I had a rejection back from Piatkus today. It was your average, bog standard, unsigned rejection. And I started to wonder what it must be like on the other side of the glass.
Imagine coming into work everyday, to a colossal pile of letters and submissions – the enticing, the intriguing and the just plain wrong. After sifting out the wrong genre, the badly presented and the frankly unsuitable, you are still left with a large pile of maybes. And the only way to find out for sure is to delve deeper into each and every one of them.
‘How many times?’ They must ask themselves, searching through for that magical manuscript. A submission that is not only well written but is also commercially viable (remember, there will be other industry people to convince, along the way), from an author who has some mileage in them and who shows signs of being marketable.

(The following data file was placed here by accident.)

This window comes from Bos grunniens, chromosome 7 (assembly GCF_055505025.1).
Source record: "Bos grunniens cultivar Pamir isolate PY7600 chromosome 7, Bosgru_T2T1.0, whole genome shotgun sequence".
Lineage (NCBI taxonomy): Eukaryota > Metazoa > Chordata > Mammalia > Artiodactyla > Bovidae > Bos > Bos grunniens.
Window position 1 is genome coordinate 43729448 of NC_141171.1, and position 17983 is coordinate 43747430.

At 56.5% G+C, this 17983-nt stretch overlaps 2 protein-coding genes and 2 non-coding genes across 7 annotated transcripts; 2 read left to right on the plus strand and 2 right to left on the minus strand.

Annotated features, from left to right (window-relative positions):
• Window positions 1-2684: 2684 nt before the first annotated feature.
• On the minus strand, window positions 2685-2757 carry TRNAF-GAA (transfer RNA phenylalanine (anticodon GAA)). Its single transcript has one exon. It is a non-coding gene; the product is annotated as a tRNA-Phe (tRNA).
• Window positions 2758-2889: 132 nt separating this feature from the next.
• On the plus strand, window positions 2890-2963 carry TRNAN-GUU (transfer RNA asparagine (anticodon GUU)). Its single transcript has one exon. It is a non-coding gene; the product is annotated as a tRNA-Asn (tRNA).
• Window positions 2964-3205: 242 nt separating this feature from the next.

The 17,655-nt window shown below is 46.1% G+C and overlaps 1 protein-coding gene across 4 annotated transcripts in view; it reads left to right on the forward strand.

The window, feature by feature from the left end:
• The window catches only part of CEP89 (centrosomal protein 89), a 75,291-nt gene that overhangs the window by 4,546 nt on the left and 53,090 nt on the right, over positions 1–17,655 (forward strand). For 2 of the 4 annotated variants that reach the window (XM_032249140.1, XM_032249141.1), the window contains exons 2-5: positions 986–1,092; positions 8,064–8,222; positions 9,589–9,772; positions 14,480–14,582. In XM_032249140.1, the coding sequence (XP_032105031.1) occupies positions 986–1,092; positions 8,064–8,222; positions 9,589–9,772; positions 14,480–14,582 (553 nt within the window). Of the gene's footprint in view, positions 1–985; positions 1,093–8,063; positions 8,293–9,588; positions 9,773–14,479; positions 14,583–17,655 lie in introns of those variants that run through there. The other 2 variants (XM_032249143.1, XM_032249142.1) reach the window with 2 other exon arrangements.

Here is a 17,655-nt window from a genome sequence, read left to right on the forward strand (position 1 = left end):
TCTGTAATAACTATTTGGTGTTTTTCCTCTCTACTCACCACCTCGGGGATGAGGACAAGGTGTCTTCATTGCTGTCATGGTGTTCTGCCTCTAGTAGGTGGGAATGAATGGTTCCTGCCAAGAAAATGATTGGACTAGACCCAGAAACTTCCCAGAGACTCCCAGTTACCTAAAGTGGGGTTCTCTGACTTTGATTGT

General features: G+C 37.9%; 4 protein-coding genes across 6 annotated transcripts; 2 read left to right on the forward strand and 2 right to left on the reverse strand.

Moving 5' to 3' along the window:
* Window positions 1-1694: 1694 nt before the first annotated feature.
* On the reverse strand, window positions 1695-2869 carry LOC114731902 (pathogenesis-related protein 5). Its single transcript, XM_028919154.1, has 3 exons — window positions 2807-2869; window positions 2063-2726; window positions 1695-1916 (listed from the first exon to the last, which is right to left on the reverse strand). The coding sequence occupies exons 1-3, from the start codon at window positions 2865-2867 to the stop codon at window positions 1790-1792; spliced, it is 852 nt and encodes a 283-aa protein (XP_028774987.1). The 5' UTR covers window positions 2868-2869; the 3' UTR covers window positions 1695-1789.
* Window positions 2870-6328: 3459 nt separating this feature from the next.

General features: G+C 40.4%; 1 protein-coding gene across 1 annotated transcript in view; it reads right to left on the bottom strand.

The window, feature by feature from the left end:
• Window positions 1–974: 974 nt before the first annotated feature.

It’s a tall order; so small wonder we writers find ourselves crunched up against the glass door from time to time. And remember, although we’ve committed time and dedication to our work, they’re committing their reputation and in the case of publishers, their money too.
So seriously, spare a thought for agents and editors – they’re only as good as their last success so forgive them if they’re a little cautious with your work of genius. And before anyone familiar with Scotland yells ‘Sook’, that doesn’t mean they don’t make mistakes. But time spent complaining about it could be time spent writing.